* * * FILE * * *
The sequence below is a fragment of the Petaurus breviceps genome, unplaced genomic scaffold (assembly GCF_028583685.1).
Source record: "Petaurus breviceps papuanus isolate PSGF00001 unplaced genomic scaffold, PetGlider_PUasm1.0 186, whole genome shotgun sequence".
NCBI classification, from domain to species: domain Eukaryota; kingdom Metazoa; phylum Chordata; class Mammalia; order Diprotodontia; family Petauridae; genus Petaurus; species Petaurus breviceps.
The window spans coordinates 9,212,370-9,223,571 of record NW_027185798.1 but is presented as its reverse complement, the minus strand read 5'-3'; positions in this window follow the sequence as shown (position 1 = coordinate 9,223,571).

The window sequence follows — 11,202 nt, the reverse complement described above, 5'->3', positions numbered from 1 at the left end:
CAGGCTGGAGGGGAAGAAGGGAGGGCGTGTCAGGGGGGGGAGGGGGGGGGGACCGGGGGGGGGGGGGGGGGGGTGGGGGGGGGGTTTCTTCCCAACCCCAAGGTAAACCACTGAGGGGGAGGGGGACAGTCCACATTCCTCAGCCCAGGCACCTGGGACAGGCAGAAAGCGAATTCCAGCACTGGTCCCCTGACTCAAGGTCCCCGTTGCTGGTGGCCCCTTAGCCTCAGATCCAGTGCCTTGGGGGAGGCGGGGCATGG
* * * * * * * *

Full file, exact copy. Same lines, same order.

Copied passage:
The sequence below is a fragment of the Petaurus breviceps genome, unplaced genomic scaffold (assembly GCF_028583685.1).
Source record: "Petaurus breviceps papuanus isolate PSGF00001 unplaced genomic scaffold, PetGlider_PUasm1.0 186, whole genome shotgun sequence".
NCBI classification, from domain to species: domain Eukaryota; kingdom Metazoa; phylum Chordata; class Mammalia; order Diprotodontia; family Petauridae; genus Petaurus; species Petaurus breviceps.
The window spans coordinates 9,212,370-9,223,571 of record NW_027185798.1 but is presented as its reverse complement, the minus strand read 5'-3'; positions in this window follow the sequence as shown (position 1 = coordinate 9,223,571).

The window sequence follows — 11,202 nt, the reverse complement described above, 5'->3', positions numbered from 1 at the left end:
CAGGCTGGAGGGGAAGAAGGGAGGGCGTGTCAGGGGGGGGAGGGGGGGGGGACCGGGGGGGGGGGGGGGGGGGTGGGGGGGGGGTTTCTTCCCAACCCCAAGGTAAACCACTGAGGGGGAGGGGGACAGTCCACATTCCTCAGCCCAGGCACCTGGGACAGGCAGAAAGCGAATTCCAGCACTGGTCCCCTGACTCAAGGTCCCCGTTGCTGGTGGCCCCTTAGCCTCAGATCCAGTGCCTTGGGGGAGGCGGGGCATGG